pack your bags, grandma! Students can create their own culture jams
based on issues they feel are important. After
Wilde Love Advice Column they share their projects, help the students
connect this experience back to the themes of
Writing as one of the characters in the play, the play by making connections between the
students can compose a letter to the Wild(e) role of art and social criticism.
Love advice column seeking counsel on a
love-related issue. After everyone writes a
letter, then the letters should be redistributed. EARNESTNESS PUBLIC SERVICE
Students should read the letter they received ANNOUNCEMENT (PSA)
and then respond to it in character as Oscar
Public Service Announcements are similar to
Wilde. For closure, each person gets their
commercials except the purpose is to educate
original letter and reads it aloud in small
viewers about an issue rather than sell a
groups or to the whole class.
product. Assign students the task of develop-
ing a one-minute PSA that demonstrates the
Wilde Review importance of being earnest. In small groups,
they should first brainstorm why they believe
As a member of the Aesthetic Movement,
its important to be earnest. Then, they can
Oscar Wilde was a strong critic of art. Ask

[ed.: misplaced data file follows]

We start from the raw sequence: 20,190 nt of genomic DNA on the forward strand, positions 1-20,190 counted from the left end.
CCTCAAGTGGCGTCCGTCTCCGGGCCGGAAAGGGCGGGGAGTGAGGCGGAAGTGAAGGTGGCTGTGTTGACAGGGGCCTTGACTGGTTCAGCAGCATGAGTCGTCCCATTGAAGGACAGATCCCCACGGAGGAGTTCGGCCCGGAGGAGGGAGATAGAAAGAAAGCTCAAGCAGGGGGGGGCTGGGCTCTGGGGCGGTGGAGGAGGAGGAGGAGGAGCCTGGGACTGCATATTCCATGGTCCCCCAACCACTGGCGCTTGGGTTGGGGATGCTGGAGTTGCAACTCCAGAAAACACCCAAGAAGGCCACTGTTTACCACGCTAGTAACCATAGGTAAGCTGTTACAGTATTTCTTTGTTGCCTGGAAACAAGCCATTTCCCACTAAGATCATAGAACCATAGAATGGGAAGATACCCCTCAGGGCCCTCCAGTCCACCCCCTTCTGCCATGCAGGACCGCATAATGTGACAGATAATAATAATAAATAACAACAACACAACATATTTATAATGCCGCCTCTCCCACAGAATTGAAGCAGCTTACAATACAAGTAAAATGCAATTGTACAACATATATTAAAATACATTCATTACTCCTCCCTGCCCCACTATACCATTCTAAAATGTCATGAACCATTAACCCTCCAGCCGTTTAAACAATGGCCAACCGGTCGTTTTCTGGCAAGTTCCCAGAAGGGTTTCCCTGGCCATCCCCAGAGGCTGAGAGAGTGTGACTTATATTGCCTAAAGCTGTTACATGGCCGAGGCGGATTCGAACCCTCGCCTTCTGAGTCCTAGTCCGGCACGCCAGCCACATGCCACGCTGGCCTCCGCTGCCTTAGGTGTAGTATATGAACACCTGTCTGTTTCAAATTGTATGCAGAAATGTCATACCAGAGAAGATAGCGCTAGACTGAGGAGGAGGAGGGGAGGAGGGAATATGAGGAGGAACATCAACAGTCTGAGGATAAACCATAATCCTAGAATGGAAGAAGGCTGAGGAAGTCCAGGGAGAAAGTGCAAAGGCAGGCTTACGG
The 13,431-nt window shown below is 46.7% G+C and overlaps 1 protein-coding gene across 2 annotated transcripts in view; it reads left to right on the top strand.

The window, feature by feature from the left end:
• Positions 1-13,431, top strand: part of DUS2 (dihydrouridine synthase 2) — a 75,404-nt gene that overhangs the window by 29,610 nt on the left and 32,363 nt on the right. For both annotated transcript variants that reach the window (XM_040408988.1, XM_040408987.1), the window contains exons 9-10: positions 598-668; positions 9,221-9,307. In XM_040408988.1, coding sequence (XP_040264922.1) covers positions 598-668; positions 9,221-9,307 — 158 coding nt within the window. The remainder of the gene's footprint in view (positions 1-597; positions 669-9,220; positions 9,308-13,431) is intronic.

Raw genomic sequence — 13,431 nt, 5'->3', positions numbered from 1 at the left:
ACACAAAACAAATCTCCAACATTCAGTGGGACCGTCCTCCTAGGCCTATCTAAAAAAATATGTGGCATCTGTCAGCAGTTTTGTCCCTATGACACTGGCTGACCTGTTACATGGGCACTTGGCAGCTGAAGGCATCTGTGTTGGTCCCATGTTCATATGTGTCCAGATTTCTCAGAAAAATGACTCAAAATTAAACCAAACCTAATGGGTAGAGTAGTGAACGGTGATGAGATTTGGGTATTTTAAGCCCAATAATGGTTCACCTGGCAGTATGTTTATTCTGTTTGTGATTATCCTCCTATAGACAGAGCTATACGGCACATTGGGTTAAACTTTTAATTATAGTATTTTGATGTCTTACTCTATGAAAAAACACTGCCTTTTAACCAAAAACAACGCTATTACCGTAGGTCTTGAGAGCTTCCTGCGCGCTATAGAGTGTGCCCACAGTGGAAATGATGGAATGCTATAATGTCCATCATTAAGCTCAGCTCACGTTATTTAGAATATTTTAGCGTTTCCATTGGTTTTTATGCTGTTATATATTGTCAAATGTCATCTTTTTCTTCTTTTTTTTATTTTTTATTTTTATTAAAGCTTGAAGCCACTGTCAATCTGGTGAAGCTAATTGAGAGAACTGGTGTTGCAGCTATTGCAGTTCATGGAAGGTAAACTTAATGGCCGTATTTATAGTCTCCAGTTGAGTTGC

develop a script by answering the following
students to write a review of a movie or play
questions: Who is your target audience, i.e.
theyve seen recently. Have them use Wildes
parents, children, general public, or politi-
views on art as guidelines. Consider having
cians? Whats your message? In one sentence,
them read Wildes essay The Critic as Artist
what do you want your audience to remem-
h t t p : / / w w w. o n l i n e - l i t e r a t u r e . c o m /
ber? What story or action will you communi-
wilde/1305/ before writing their reviews to
cate? What characters are there, if any? What
learn more about Wildes philosophy.
dialogue is there? Where does the PSA take
place? What persuasive techniques (scare
tactic, testimonial, re-enactment, symbolism,
humor) will you use? What tag line do you
want to use? When thinking about your tag-
line, keep in mind what you want your

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20 A Teachers Guide to The Importance of Being Earnest and Other Plays by Oscar Wilde

audience to take away. What techniques (still Literature Circle Roles:


images with narration, monologue, dialogue,
Discussion Director writes specific com-
movement/dance, song/music) will you use
prehensive and evaluative questions for